The opinion in Adjmi v. DLT Entertainment, Ltd. can be read here. If you didn’t read the question, forget you ever saw the answer and click here.
The court was persuaded that, by taking a darker, more realistic view of Three’s Company’s themes, 3C criticized Three’s Company’s “happy-go-lucky” tone. Once the court found 3C to be a parody, all of the fair-use factors fall into line, as I’ve discussed previously.
What about Salinger? The “sequel” in Salinger felt like an attempt to trade on a famous book’s goodwill. To the extent the defendant tried to use the “sequel” to comment on Catcher in the Rye or J.D. Salinger, he failed—so badly that the court felt his intentions were post-hoc rationalizations. The defendant was just rehashing the themes of Catcher in the Rye without adding much insight. 3C, by contrast, is pretty clearly taking Three’s Company into a new artistic direction.
Did Adjmi win merely because Three’s Company is lowbrow, whereas Catcher in the Rye is highbrow? Courts, after all, aren’t supposed base their copyright rulings on artistic judgment.7Even the second fair-use factor doesn’t really call for artistic judgment, just a measure of creativity. A novel (or TV show) is more creative than, say, a parts catalogue or the organization of (to pick something completely at random) an API library. You can be “creative” and still create crap, and you can put together a database that’s truly a thing of beauty but still completely unprotectable. I think “high brow” works like Catcher in the Rye are probably much harder to parody the way 3C parodied Three’s Company—though they can be parodied in other ways—not because they’re snooty but because they’re denser. Characters are fully developed; the narrative is ambitious or detailed; and the themes are fully explored. Simply changing the tone wouldn’t create a new work (that referenced and commented on the old work), but would just be a gloss on the old work.
By contrast, Adjmi’s point in 3C is that Three’s Company didn’t fully explore its themes because that’s not what sitcoms did in the 1970’s.8Not that they can’t, right? Parks and Recreation? So poorly developed are the characters and so trite is the premise that Adjmi was able to turn Three’s Company into a completely different work by simply changing the tone. And by changing the tone, he was able to explore the themes that Three’s Company raised but couldn’t or wouldn’t address because they would’ve gotten in the way of the laugh track.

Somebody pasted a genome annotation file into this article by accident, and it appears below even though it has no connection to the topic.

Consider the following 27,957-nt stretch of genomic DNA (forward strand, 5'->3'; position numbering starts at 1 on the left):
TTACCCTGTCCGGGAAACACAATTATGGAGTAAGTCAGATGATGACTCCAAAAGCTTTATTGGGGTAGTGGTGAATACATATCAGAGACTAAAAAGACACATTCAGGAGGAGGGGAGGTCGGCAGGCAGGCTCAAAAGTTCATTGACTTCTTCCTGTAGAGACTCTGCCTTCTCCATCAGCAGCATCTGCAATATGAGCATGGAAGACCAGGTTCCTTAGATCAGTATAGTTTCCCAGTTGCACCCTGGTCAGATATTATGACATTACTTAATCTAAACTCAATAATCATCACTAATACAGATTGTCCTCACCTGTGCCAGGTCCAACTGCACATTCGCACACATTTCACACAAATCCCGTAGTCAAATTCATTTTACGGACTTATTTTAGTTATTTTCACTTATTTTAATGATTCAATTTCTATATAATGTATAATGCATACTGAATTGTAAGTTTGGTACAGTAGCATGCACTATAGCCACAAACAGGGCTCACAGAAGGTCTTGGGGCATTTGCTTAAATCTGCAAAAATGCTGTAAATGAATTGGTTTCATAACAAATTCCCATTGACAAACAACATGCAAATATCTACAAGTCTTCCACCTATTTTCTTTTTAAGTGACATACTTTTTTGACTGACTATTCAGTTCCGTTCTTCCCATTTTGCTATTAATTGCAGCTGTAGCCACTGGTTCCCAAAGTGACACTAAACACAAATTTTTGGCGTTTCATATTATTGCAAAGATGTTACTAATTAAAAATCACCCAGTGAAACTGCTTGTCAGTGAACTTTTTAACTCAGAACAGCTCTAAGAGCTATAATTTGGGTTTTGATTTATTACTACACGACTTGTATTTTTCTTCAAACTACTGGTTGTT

Is There Even Any Infringement?

What really seals Adjmi’s victory is how little of Three’s Company he actually took. The “amount and substantiality of the portion taken” is the third of the fair-use factors, but parodies are granted some extra latitude because they have to take enough of the underlying work so readers can identify the subject of the parody. But 3C takes hardly anything from Three’s Company. It follows no plot from any Three’s Company episode. All it takes is Three Company’s premise and six characters. At least five of the characters are stock characters (i.e., they’d be unprotectable on their own): the ditzy blonde, the shrewish brunette, the horndog, the impotent husband, and the dissatisfied wife.
The only really original element that 3C appropriates from Three’s Company is the male straight roommate who pretends to be gay, which is a reversal of the usual dynamic. But even he isn’t exactly a fully fleshed-out character. And it’s the one element that 3C alters the most, turning him into a gay man pretending to be straight pretending to be gay.
Is 3C even an infringement of Three’s Company? I think it would be (but for the fair use, of course), but it’s not much of one. Though Three’s Company’s principal and supporting characters are (with one possible exception) just stock characters, and the premise isn’t by itself protectable, the combination of all those elements probably is protectable. Put it this way: you can write play in which a man pretends to be gay to fool his landlord—that’s a premise that no one can own—but you probably can’t do it with the same set of stock characters. And you can write a play with these same six (or five) stock characters, but not with the same relationships as they have in Three’s Company.
But that particular combination is the only element Adjmi appropriated. That’s pretty impressive. Perhaps that’s because that’s all anyone remembers about it. I myself can hardly remember any one episode’s plot, though I can remember lots about the show.
Thanks for reading!

Rick Sanders

Rick is an intellectual-property litigator. He handles lawsuits, arbitrations, emergency injunctions and temporary restraining orders, opposition and cancellation proceedings, uniform dispute resolution proceedings (UDRPs), pre-litigation counseling, litigation avoidance, and other disputes, relating to copyrights, trademarks, trade secrets, domain names, technology and intellectual-property licenses, and various privacy rights. He has taught Copyright Law at Vanderbilt University Law School. He co-founded Aaron | Sanders with Tara Aaron-Stelluto in 2011.